Composer, clarinetist, and pianist, Paolo Marchettini is a native of Rome, Italy. With a wide catalog of works including orchestral, choral, vocal and chamber music, his music has been commissioned and performed by an array of international festivals including the Biennale di Venezia (Venice), PlayIt! Festival (Florence), Festival Berio (Rome), Nuova Consonanza (Rome), Villecroze (France), Baki Contempo Festivali (Azerbaijan) and others. In 2005 he was a prizewinner in the prestigious Queen Elisabeth Competition for his Violin Concerto, while his piece Mercy for orchestra won the 2012 PlayIt! Festival prize as best symphonic piece of the year.

His music has been performed by such orchestras and ensembles as the Orchestra Regionale Toscana, Orchestra Haydn, Orchestra Roma Sinfonietta, Orchestra di Santa Cecilia, the Sofia Radio Symphony Orchestra, Algoritmo Ensemble, and Freon Ensemble, and broadcasted by Vatican Radio, Rai Radiotre, Swiss Radio, BR - Bayer Rundfunk Munich, and Radio Berlin-Brandenburg. As an active and accomplished clarinetist, he has performed as soloist with orchestras in both Europe and the United States, and collaborated directly with many distinguished composers including Goffredo Petrassi, Luciano Berio, Salvatore Sciarrino, Ennio Morricone, and Sylvano Bussotti. Marchettini holds a doctorate in composition from the Manhattan School of Music. He studied composition, choral music, choral conducting, and clarinet at the Conservatorio and Accademia Nazionale di Santa Cecilia in his native Rome and graduated with honors from Tor Vergata University in Rome with a degree in Arts, Music, and Show Disciplines. His teachers included Ivan Vandor, Azio Corghi, Richard Danielpour, Luciano Pelosi, and Claudio Dall’ Albero.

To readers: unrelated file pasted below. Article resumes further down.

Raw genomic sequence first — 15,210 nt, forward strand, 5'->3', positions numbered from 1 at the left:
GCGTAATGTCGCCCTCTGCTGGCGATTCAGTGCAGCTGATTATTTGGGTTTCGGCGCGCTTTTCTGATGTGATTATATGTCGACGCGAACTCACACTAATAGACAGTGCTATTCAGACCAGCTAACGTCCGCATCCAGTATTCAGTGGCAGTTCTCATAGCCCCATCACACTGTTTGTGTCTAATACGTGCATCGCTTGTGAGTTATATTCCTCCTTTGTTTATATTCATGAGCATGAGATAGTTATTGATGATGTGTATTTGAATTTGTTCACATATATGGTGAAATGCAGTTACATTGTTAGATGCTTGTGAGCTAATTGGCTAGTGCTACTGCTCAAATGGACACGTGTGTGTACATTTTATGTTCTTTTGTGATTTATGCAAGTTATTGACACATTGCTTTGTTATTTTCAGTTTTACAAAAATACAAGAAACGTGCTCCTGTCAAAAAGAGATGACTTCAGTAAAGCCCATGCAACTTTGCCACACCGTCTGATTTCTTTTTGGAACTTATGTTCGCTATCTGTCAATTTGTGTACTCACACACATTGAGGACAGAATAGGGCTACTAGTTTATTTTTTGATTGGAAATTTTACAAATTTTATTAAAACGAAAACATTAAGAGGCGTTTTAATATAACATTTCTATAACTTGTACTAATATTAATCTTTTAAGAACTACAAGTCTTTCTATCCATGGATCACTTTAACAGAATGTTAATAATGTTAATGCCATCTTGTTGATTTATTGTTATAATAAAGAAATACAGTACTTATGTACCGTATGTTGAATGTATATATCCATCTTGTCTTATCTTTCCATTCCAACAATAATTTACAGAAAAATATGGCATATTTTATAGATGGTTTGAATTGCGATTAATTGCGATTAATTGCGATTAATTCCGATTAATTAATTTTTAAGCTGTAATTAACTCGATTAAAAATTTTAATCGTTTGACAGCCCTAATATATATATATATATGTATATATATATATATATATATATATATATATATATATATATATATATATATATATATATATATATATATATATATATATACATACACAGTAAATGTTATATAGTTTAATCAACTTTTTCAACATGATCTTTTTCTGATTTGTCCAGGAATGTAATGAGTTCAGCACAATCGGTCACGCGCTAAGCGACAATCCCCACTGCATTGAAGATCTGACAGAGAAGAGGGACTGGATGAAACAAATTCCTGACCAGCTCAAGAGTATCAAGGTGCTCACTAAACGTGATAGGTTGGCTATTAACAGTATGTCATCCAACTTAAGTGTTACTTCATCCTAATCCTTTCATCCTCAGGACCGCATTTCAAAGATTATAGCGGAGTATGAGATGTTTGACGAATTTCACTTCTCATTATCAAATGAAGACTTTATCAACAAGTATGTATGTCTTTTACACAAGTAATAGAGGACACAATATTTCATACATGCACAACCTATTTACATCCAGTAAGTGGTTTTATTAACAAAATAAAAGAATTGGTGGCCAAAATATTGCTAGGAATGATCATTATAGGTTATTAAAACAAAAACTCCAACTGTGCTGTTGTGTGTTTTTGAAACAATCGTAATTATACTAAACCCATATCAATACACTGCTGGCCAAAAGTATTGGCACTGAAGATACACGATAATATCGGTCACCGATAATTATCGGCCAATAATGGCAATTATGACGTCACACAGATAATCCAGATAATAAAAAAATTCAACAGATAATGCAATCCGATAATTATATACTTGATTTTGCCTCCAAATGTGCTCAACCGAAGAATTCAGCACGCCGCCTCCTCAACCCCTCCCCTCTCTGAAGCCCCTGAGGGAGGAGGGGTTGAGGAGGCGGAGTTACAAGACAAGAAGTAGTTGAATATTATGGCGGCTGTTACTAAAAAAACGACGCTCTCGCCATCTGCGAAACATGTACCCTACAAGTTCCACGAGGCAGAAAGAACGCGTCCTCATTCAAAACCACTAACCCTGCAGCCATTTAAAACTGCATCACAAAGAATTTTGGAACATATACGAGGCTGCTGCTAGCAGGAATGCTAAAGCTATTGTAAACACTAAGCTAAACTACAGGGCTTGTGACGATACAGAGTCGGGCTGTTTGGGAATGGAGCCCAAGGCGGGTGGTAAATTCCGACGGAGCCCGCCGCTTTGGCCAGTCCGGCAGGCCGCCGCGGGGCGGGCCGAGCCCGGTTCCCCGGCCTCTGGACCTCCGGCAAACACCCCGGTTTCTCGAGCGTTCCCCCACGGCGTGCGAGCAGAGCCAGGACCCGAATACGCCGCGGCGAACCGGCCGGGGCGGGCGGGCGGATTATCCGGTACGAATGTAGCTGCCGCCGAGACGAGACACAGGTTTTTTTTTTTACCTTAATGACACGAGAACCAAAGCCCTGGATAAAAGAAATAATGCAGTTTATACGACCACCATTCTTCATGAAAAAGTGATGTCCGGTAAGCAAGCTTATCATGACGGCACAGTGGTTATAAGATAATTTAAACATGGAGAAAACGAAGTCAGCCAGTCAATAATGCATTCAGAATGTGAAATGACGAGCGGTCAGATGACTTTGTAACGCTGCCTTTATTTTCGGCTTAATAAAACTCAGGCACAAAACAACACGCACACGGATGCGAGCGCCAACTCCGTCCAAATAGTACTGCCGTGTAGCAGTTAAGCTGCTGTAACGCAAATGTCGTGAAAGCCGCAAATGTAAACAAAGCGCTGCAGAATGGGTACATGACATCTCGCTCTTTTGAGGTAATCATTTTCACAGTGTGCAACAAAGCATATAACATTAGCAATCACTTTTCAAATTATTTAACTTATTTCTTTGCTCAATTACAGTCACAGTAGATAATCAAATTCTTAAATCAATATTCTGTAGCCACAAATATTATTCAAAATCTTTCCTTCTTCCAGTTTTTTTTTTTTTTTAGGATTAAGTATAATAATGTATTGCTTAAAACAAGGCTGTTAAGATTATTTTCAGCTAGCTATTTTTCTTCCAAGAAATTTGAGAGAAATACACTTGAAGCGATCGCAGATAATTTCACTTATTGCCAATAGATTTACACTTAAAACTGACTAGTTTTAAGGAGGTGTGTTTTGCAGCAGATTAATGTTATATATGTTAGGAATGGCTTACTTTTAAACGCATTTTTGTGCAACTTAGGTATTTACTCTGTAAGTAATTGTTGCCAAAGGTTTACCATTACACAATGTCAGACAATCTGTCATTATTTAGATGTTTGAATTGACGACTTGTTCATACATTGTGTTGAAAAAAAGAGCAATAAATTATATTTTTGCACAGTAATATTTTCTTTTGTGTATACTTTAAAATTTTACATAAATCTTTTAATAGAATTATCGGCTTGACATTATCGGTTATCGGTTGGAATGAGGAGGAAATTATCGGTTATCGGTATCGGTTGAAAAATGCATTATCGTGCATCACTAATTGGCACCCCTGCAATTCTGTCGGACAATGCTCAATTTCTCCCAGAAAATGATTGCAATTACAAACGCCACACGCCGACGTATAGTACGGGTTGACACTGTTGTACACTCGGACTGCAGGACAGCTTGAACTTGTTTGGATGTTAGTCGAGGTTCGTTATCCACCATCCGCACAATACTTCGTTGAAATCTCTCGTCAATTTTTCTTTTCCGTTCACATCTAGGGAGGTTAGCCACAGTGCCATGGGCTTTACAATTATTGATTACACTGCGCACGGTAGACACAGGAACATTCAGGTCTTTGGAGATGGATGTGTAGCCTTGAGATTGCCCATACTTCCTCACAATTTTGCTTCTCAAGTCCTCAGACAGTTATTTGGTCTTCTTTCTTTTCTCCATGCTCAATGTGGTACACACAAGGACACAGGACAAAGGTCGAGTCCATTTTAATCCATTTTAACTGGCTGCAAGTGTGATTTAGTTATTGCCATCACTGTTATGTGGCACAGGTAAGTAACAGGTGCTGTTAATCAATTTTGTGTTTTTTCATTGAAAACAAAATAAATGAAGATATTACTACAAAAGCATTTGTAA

His music is published by Edizioni Curci, and Raitrade. In 2021 he released the album The Months Have Ends on New Focus Recordings with his orchestral works. This album received great reviews, and it has been presented by both American and European radio stations. He is the only Italian composer in history to have published an entire cycle of 24 preludes and fugues in all keys. He served as Assistant Professor of Composition at the Berklee College of Music (Boston), and currently teaches in the Theory Department at the Manhattan School of Music (New York).


Reviews

5

Infodad